On October 31, 2014, the Grill closed for renovations. (Doc. #2, ¶ 29.) The renovations were expected to take four months, but were delayed several months due to issues raised by the Town. (Id. at ¶ 31.) Because of the delays, the Grill did not reopen until October 2015. Throughout the renovations process, Persaud had several conversations with the Town regarding the right to serve alcohol on the beach and the Town assured Persuad that it would not lose its right to serve alcohol on the beach while the renovations were ongoing. (Id. at ¶ 35.)

         On October 2, 2015, after renovations were complete, Persaud sent the Town a second letter requesting the Town issue Persaud the requisite zoning approval needed to reactivate its liquor license, and expressed its intent to “open and continue the business that has operated on this site for the last forty years.” (Doc. #2, ¶ 36, Exh. D.) During an October 7, 2015 meeting, the Town's Mayor told Persaud that it was removing Persaud's non-conforming right to serve alcohol on the beach because Persaud had not reopened the Grill within nine months and had therefore abandoned its non-conforming use. (Id. at ¶ 38.) The Town informed Persaud that if it wanted to reopen the Grill and serve alcohol, it had to submit a state application that limited the sale of alcohol to the building and back deck only. (Id. at ¶ 40.) Without the Town's signature, Persaud would not have been able to reactivate its license and serve alcohol. Faced with this prospect, Persaud succumbed to the Town's demands and submitted an application to the state that did not include sale of alcohol on the beach. (Id. at ¶ 41.) On or about October 22, 2015, the liquor license was reactivated. (Id. at ¶ 42.)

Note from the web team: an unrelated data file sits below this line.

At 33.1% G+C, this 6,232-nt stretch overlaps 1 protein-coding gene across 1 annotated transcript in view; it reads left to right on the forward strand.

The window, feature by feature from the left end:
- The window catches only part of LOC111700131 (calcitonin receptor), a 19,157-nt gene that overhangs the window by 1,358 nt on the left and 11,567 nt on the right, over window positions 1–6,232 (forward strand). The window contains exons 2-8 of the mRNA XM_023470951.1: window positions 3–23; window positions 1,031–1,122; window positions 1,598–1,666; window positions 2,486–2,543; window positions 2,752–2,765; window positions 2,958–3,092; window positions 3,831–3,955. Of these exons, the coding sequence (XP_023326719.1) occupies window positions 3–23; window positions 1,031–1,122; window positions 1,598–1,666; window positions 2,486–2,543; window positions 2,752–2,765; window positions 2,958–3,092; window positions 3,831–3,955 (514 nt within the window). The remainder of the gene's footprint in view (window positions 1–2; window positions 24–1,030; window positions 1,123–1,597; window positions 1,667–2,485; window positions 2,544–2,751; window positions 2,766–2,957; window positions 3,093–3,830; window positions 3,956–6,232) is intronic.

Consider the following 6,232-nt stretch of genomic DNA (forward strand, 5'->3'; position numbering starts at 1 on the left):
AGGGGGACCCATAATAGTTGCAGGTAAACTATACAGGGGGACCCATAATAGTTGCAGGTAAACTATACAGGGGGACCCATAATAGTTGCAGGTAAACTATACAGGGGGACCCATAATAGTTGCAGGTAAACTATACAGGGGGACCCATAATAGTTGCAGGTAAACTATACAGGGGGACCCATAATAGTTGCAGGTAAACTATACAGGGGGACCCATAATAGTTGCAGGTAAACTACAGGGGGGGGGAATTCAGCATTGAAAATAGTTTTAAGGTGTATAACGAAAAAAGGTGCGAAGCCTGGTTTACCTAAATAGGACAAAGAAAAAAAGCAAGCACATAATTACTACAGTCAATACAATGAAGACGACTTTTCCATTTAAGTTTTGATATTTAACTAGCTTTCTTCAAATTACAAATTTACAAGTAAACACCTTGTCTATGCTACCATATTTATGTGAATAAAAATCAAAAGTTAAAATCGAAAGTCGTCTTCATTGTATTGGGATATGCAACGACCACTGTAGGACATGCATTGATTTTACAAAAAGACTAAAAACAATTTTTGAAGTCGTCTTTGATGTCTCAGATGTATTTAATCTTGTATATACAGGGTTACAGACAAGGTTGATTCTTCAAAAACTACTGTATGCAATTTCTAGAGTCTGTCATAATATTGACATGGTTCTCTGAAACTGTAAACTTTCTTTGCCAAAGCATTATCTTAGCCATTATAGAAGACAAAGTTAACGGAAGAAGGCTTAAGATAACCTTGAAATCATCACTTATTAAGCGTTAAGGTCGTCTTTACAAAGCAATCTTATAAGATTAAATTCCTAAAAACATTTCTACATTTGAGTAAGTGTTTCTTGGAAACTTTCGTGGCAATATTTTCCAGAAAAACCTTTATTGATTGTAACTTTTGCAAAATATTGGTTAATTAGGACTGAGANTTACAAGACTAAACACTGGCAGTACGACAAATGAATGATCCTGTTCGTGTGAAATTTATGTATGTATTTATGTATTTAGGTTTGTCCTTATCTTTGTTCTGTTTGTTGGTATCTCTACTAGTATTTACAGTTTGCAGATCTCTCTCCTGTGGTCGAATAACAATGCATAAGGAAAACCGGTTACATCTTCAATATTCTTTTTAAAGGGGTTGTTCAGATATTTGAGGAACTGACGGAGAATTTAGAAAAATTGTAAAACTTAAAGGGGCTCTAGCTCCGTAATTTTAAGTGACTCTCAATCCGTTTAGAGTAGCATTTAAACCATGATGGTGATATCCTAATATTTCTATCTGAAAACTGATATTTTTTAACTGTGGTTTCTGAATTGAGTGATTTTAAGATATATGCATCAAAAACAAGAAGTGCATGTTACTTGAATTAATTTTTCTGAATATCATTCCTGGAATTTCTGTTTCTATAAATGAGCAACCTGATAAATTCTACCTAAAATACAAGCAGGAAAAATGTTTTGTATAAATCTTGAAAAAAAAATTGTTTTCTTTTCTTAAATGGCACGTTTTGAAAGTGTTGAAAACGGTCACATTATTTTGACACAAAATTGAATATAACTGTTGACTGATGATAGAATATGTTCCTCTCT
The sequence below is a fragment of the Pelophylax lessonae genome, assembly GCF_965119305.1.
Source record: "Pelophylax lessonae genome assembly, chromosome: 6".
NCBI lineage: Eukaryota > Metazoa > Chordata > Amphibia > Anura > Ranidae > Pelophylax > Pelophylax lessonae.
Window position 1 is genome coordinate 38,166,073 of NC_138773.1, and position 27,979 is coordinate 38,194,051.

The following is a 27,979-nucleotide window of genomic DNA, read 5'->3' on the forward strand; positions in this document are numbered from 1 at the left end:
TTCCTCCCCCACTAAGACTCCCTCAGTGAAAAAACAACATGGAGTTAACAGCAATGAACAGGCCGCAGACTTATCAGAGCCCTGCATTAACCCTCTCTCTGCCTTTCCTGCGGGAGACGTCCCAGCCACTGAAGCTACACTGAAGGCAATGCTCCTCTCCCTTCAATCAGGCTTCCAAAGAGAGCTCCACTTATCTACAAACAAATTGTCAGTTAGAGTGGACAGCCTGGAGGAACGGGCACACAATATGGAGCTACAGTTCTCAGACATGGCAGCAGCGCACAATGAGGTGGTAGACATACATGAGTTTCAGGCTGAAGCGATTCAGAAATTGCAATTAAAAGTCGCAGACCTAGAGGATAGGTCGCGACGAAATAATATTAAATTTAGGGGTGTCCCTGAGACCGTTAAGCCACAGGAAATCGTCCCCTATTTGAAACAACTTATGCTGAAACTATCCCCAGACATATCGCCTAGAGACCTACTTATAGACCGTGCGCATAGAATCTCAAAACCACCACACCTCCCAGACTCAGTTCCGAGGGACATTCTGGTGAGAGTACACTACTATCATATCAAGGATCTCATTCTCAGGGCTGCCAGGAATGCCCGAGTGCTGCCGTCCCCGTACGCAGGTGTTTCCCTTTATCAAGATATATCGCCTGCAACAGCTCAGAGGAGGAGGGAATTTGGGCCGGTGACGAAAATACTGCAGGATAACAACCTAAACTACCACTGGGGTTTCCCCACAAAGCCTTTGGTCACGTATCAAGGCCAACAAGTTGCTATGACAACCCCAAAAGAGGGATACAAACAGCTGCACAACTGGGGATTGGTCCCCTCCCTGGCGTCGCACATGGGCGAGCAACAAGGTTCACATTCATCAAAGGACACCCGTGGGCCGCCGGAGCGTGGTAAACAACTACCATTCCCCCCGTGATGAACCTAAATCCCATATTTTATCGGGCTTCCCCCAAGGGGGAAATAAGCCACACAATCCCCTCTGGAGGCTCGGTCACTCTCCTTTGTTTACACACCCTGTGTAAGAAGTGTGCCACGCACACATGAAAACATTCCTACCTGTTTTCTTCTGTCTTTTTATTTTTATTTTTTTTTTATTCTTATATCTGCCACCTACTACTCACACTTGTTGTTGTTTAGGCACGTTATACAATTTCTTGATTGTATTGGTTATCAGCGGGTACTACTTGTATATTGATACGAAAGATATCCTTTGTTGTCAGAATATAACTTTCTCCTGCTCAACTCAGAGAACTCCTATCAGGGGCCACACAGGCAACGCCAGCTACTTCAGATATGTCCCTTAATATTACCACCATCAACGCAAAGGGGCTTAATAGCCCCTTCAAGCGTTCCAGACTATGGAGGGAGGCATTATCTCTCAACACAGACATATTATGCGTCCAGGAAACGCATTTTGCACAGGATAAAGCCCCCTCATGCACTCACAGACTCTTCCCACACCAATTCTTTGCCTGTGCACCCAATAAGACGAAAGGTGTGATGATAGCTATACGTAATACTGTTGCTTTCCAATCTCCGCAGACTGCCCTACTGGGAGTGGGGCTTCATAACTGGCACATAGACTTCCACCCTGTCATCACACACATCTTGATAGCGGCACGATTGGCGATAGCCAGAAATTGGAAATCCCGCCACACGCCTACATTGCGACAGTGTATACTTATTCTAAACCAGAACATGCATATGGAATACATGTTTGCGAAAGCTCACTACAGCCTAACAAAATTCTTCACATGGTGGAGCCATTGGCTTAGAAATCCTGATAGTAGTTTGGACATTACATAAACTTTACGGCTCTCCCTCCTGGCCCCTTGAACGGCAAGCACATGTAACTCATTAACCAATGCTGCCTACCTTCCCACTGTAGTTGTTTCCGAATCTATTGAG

Plaintiff asserts that the Town did not follow any of the procedures set forth in Section 34-1264 of the Town's Code prior to revoking Persaud's right to serve alcohol on the beach. The Town's Code requires that prior to revoking an administrative approval, special exception, or other approval for the sale of alcoholic beverages, the Town Council shall conduct a public hearing at which the permit holder may appear and present evidence and testimony concerning the proposed revocation. This section also requires the Town provide the property owner adequate prior notice of the hearing. (Doc. #2, ¶¶ 43-44.) Instead, the Town determined that Persaud had abandoned its right to serve alcohol on the beach in direct contravention of its Code because the Town desired to eliminate the sale of alcohol on Town beaches. (Id. at ¶ 45.)

         Persaud seeks a declaratory judgment under Florida law (Count I), and requests that the Court determine that the Town's actions constitute a taking without due process of law under both the Florida and United States Constitutions (Counts II and III respectively. Persaud also request that the Court determine that the Town has violated the substantive and procedural due process rights of plaintiff under Article I, Section 9 of the Florida Constitution (Count IV). Plaintiff seeks injunctive relief to force the Town to issue zoning approval to serve alcohol on the beach (Count V), and states a claim for equitable estoppel (Count VI).

         On May 1, 2017, this case was removed from the Circuit Court of the Twentieth Judicial Circuit in and for Lee County by defendant based upon federal-question jurisdiction. (Doc. #1.) Federal question jurisdiction is premised on Count III, ...


Buy This Entire Record For $7.95

Download the entire decision to receive the complete text, official citation,
docket number, dissents and concurrences, and footnotes for this case.

Learn more about what you receive with purchase of this case.